Tropical Storm Cristobal Set To Strike US This Weekend 

Tropical Storm Cristobal Summary: 

  • Tropical Storm Cristobal has formed in the southwestern Gulf of Mexico 
  • Cristobal to make landfall in or near Louisiana by Sunday, with specific impacts unknown at the moment
  • The 2020 Atlantic hurricane season is expected to by a very active one 

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Tropical Storm Cristobal could impact the U.S. as early as this weekend. The storm made landfall on the coast of Mexico Wednesday morning and is expected to then track toward the U.S. Gulf Coast, bringing tropical moisture with it.

The center of Cristobal arrived onshore west of Ciudad del Carmen, Mexico, on early Wednesday morning, with winds around 60 mph. 

In the next few days, the storm is expected to intensify, as it will charge up the southern Gulf and then track north late week. In the early part of the weekend, Cristobal will be near the northern U.S. Gulf Coast. Later on Sunday, the storm could make landfall around the upper Texas coast to the Alabama Gulf Coast. 

"The likely U.S. landfall for Cristobal is now within the 5-day forecast, slated for Sunday in Louisiana based on the latest forecasts. Specific impacts will be discussed closer to the weekend, but flooding rainfall would seem to be a minimum. There is upside potential toward a hurricane based on environmental conditions, but there are also limiting factors that should prevent a damaging major hurricane.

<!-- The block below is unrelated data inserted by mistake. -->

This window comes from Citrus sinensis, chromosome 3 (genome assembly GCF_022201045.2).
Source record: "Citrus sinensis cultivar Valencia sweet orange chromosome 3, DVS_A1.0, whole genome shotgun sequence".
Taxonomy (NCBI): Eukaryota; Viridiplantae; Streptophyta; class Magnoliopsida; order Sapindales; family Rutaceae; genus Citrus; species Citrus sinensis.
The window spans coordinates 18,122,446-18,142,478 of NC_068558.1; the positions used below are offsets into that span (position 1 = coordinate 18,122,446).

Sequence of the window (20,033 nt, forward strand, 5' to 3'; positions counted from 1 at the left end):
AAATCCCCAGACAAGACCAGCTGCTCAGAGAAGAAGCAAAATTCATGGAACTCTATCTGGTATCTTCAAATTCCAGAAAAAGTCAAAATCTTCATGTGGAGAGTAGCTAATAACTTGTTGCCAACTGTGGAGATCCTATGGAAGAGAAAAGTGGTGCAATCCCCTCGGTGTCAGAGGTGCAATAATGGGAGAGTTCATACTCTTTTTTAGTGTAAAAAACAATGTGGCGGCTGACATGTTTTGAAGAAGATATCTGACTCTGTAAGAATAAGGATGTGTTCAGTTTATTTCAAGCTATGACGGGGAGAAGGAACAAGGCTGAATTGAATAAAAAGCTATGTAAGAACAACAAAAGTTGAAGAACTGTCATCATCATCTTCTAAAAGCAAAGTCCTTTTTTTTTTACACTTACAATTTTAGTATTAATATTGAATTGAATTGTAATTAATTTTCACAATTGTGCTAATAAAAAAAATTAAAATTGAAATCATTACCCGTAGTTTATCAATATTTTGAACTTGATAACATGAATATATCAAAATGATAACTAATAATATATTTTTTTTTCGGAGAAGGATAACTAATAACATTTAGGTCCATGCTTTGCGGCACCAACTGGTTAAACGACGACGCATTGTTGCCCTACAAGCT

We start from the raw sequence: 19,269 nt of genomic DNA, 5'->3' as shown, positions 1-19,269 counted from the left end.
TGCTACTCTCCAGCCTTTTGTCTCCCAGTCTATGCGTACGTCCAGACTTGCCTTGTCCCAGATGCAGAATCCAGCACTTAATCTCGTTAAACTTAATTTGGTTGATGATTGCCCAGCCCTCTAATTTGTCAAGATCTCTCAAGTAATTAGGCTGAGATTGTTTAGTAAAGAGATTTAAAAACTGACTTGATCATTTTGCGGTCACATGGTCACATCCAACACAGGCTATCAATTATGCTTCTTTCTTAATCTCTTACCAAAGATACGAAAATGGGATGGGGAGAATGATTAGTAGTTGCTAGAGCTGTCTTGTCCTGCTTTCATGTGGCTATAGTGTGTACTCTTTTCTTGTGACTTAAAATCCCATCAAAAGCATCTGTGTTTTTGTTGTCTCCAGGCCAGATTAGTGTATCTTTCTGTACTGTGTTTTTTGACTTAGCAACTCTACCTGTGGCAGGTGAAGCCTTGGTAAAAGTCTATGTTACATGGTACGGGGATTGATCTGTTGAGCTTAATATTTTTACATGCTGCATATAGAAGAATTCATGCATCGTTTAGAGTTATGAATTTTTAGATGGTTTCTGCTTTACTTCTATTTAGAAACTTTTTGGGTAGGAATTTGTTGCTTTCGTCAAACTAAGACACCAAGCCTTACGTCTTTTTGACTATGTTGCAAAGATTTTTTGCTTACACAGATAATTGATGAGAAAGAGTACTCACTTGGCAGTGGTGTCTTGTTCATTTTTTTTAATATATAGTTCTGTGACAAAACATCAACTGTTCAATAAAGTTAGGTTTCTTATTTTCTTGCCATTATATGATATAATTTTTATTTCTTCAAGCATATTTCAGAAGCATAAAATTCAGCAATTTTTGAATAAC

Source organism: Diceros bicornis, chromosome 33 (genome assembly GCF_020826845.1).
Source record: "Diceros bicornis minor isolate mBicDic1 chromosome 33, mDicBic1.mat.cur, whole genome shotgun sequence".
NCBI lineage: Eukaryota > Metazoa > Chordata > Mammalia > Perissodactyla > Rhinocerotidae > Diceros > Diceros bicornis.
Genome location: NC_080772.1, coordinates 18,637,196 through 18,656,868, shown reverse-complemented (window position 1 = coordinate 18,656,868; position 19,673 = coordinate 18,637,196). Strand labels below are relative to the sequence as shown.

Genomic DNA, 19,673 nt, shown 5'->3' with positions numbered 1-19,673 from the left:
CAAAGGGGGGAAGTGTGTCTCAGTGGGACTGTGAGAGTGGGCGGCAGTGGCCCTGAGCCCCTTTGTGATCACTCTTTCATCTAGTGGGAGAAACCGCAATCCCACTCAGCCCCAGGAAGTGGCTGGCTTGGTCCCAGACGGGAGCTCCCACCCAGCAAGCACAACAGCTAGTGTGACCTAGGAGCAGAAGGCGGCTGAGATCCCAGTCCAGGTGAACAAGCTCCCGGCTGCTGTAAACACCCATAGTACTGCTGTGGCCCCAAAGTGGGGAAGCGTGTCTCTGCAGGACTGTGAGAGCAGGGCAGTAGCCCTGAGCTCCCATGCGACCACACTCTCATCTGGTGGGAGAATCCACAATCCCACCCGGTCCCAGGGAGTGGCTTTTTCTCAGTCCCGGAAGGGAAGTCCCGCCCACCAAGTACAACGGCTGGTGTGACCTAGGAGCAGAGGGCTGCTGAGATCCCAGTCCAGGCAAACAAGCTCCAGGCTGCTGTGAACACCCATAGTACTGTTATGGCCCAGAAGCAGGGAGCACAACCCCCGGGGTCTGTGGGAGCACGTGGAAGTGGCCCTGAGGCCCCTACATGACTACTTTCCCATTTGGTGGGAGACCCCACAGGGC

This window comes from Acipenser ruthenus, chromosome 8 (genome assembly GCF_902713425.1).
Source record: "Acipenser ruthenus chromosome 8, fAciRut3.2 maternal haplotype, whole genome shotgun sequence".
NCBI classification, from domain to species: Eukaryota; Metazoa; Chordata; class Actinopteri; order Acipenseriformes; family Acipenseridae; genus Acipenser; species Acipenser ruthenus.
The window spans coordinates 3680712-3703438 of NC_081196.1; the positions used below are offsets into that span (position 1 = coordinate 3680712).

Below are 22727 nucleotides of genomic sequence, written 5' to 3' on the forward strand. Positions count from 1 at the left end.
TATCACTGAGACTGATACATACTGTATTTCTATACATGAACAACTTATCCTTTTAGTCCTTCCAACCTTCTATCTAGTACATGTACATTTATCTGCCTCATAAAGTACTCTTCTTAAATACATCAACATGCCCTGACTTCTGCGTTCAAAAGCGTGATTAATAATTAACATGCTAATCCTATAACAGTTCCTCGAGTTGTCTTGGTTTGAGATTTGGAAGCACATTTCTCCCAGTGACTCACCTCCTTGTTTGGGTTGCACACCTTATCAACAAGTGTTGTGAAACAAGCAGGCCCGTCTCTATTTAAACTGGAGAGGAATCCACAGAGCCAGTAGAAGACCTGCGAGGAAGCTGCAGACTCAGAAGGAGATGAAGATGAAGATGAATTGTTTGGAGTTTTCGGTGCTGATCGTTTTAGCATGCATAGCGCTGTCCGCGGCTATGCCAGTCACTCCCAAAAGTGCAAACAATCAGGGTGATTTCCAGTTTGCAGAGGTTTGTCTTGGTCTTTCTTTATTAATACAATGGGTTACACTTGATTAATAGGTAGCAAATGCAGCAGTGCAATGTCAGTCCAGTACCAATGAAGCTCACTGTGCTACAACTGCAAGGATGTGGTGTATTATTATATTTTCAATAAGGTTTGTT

h/t Reuters commodity desk  

"Sea surface temperatures (SSTs) are only marginally supportive of hurricane intensity in the landfalling area around Louisiana, which is the number one factor in how strong a hurricane can get. Furthermore, as Cristobal approaches the U.S. shoreline, increasingly dry air will wrap into the circulation of the storm which will have a weakening effect," Reuters commodity desk said. 

Several spaghetti models show Cristobal could be headed to an area in the Gulf of Mexico with dozens of offshore drilling rigs. 

"As oil and gas companies began shutting offshore production before the first tropical storm of the season in the U.S. Gulf of Mexico, experts said restarting wells and refineries will take longer and prove more costly this year because of COVID-19. Well shut-ins typically last a few days or weeks at most, but oil companies have adopted stringent virus precautions for refinery and offshore staff, including frequent health checks, travel restrictions, onsite protective gear, and longer work stints with pre-departure quarantines," Reuters commodity desk said. 

h/t Reuters commodity desk  


This is the third tropical storm of the year, first of the season, and the 2020 hurricane season is likely to be a busy one.